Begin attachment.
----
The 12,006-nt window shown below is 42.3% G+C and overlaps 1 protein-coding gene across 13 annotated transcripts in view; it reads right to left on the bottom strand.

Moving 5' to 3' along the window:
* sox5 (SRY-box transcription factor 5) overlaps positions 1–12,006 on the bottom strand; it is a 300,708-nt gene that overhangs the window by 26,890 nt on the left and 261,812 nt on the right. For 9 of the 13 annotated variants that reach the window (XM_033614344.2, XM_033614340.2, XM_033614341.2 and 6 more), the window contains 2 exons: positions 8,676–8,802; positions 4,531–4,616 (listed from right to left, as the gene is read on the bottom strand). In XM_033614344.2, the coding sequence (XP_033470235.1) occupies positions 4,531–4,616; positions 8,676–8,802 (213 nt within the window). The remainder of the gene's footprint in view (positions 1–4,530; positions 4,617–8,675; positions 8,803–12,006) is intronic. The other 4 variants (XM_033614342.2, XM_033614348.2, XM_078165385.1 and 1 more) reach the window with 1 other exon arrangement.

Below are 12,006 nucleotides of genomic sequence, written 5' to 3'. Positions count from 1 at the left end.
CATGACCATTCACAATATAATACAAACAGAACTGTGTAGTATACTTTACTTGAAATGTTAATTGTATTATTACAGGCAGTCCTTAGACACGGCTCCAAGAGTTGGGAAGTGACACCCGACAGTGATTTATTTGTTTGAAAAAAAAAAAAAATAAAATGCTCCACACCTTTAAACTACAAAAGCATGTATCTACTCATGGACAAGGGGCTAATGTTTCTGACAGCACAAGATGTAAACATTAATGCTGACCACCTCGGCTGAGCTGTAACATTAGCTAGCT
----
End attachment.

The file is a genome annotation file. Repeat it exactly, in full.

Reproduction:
The 12,006-nt window shown below is 42.3% G+C and overlaps 1 protein-coding gene across 13 annotated transcripts in view; it reads right to left on the bottom strand.

Moving 5' to 3' along the window:
* sox5 (SRY-box transcription factor 5) overlaps positions 1–12,006 on the bottom strand; it is a 300,708-nt gene that overhangs the window by 26,890 nt on the left and 261,812 nt on the right. For 9 of the 13 annotated variants that reach the window (XM_033614344.2, XM_033614340.2, XM_033614341.2 and 6 more), the window contains 2 exons: positions 8,676–8,802; positions 4,531–4,616 (listed from right to left, as the gene is read on the bottom strand). In XM_033614344.2, the coding sequence (XP_033470235.1) occupies positions 4,531–4,616; positions 8,676–8,802 (213 nt within the window). The remainder of the gene's footprint in view (positions 1–4,530; positions 4,617–8,675; positions 8,803–12,006) is intronic. The other 4 variants (XM_033614342.2, XM_033614348.2, XM_078165385.1 and 1 more) reach the window with 1 other exon arrangement.

Below are 12,006 nucleotides of genomic sequence, written 5' to 3'. Positions count from 1 at the left end.
CATGACCATTCACAATATAATACAAACAGAACTGTGTAGTATACTTTACTTGAAATGTTAATTGTATTATTACAGGCAGTCCTTAGACACGGCTCCAAGAGTTGGGAAGTGACACCCGACAGTGATTTATTTGTTTGAAAAAAAAAAAAAATAAAATGCTCCACACCTTTAAACTACAAAAGCATGTATCTACTCATGGACAAGGGGCTAATGTTTCTGACAGCACAAGATGTAAACATTAATGCTGACCACCTCGGCTGAGCTGTAACATTAGCTAGCT